Let’s talk about Deinviduation.
Deinviduation is a sociological theory which explains the change in behaviour brought about by a combination of loss of responsibility and accountability and an increase in anonymity. More specifically, deinviduation explores how this can lead us to behave in ways which we normally wouldn’t do in situations where responsibility, obligation, visibility etc. are more ‘felt’. In its most extreme form, deinviduation can take the form of what has become known in recent times as ‘trolling’ whereby individuals have been seen to deliberately post offensive online comments toward individuals where a more expected response might be one of sympathy or empathy. Such cases have attracted national media attention and the firm hand of the criminal justice system, with a number of ‘trolls’ being found guilty of ‘hate speech’ crimes.
Whilst the growing prevalence of trolling should provoke concern and sadness, the fact that the internet has proved to be a catalyst for Christian discipleship, encouragement, knowledge building, evangelism etc. is a cause for thanksgiving. This is particularly the case in regard to written, video and audio content now increasingly commonplace on evangelical blogging platforms and many church websites. In spite of all these positive developments, I have been increasingly struck by something of a honey-trap almost always present in such content, the comments section.
For the uninitiated, most online output now provides the opportunity for the reader to submit ‘feedback’. Usually, this comes in the form of a comment box at the bottom of an article/video/photo etc. In theory, such a facility should provide a forum for thoughtful and gracious dialogue on the topic concerned. Yet too often (yes, even in Christian circles) the comments section is home to petty disputes, bitterness, anger, slander and division (if not quite trolling!), all things which Paul warns against in Colossians 3:8. Whilst of course loving and truthful rebuke is sometimes necessary and helpful, in my experience the comments found in comment sections are rarely either. Don’t believe me? Go onto any well-known Christian blog or website, or even your Facebook newsfeed or Twitter timeline and I’m pretty sure it won’t be too long until you come across this.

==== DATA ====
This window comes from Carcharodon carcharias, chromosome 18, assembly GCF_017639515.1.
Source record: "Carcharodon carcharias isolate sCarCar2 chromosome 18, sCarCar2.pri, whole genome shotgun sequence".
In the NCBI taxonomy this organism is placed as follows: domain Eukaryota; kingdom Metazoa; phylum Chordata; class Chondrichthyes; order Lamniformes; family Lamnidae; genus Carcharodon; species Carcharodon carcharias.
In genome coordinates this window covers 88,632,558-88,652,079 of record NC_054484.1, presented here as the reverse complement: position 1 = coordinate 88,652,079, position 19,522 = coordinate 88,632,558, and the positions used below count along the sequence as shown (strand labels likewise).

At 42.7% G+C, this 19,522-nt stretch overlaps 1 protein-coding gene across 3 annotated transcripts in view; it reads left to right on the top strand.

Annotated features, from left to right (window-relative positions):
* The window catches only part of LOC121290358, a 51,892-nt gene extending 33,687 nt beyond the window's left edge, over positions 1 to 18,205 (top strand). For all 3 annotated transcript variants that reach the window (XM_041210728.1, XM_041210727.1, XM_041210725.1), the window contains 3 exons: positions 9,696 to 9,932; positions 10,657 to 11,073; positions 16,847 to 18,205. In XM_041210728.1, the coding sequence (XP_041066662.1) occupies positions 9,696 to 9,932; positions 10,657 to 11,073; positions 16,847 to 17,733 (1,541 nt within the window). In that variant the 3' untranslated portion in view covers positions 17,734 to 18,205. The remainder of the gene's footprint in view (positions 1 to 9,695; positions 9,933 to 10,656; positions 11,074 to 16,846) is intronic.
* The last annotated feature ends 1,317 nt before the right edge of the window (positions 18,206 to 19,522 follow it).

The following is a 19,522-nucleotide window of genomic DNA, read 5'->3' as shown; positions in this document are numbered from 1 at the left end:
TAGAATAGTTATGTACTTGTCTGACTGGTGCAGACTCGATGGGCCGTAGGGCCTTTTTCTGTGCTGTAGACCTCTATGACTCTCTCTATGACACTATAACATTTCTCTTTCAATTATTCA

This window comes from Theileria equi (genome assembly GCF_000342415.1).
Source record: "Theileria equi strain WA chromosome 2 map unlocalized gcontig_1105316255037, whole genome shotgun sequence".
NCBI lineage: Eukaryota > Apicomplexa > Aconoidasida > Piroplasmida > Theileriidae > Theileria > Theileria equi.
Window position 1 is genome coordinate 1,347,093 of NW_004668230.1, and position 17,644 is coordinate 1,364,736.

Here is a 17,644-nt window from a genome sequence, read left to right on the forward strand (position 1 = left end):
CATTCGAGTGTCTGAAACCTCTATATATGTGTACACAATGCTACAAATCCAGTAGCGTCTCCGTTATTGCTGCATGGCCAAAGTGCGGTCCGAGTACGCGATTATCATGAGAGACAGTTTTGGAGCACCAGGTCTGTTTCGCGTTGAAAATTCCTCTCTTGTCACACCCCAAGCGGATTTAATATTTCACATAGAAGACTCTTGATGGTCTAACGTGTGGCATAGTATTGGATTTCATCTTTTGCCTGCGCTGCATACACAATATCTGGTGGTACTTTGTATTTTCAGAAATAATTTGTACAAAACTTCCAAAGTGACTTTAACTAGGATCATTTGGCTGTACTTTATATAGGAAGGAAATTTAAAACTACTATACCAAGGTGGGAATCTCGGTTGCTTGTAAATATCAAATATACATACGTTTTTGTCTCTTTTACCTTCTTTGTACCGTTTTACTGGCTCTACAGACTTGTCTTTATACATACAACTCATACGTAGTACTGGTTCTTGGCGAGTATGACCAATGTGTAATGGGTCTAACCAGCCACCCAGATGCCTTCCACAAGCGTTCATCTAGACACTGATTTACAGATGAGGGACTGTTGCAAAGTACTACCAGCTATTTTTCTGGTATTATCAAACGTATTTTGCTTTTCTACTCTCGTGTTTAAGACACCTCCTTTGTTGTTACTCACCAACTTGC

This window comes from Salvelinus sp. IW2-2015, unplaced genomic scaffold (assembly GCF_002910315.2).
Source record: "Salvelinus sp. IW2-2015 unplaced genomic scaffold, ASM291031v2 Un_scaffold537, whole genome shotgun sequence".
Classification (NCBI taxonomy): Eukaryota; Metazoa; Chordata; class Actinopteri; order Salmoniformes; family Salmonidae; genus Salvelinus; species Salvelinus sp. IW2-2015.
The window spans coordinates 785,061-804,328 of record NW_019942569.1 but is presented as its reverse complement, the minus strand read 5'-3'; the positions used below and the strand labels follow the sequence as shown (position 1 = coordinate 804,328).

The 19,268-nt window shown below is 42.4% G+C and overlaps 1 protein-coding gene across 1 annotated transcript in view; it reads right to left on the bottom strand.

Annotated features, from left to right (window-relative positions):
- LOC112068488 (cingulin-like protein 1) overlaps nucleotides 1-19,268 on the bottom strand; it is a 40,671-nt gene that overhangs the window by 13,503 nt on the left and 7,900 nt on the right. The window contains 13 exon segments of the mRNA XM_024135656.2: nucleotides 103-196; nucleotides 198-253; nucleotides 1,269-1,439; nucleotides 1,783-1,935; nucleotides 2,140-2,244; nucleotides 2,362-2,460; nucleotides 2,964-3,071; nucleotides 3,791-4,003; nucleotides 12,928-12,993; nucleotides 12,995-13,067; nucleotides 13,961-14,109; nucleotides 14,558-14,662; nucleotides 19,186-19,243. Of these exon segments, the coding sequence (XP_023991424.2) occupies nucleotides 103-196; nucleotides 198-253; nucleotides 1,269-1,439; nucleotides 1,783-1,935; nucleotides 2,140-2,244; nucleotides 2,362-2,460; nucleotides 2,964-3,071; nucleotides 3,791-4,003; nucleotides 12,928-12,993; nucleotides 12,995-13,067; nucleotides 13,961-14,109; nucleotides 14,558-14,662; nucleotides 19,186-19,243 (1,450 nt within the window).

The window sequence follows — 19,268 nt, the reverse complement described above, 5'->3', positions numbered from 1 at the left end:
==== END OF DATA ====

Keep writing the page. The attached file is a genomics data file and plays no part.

The question is though, why is such disappointing behaviour so common? While the short answer is sin, I believe this in many cases to be played out through deinviduation. In other words, when on our own with only our keyboards/touchscreens separating us from expressing our thoughts about the person and/or content in question, plus the vast unlikihood that this (and any other) person will ever know who we are or confront us directly in regard to our comments, what’s stopping us from giving that person a piece of our mind? It’s also worth saying that this phenomenon might not only exist in unhelpful commenting, but when we revel in an online argument between others, without necessarily commenting ourselves.
So, how can we avoid exhibiting this behaviour? As always, the Bible has much wisdom to offer.
Let us consider the Proverbs 29 in regard to speech.
v11: A fool gives full vent to his spirit, but a wise man quietly holds it back.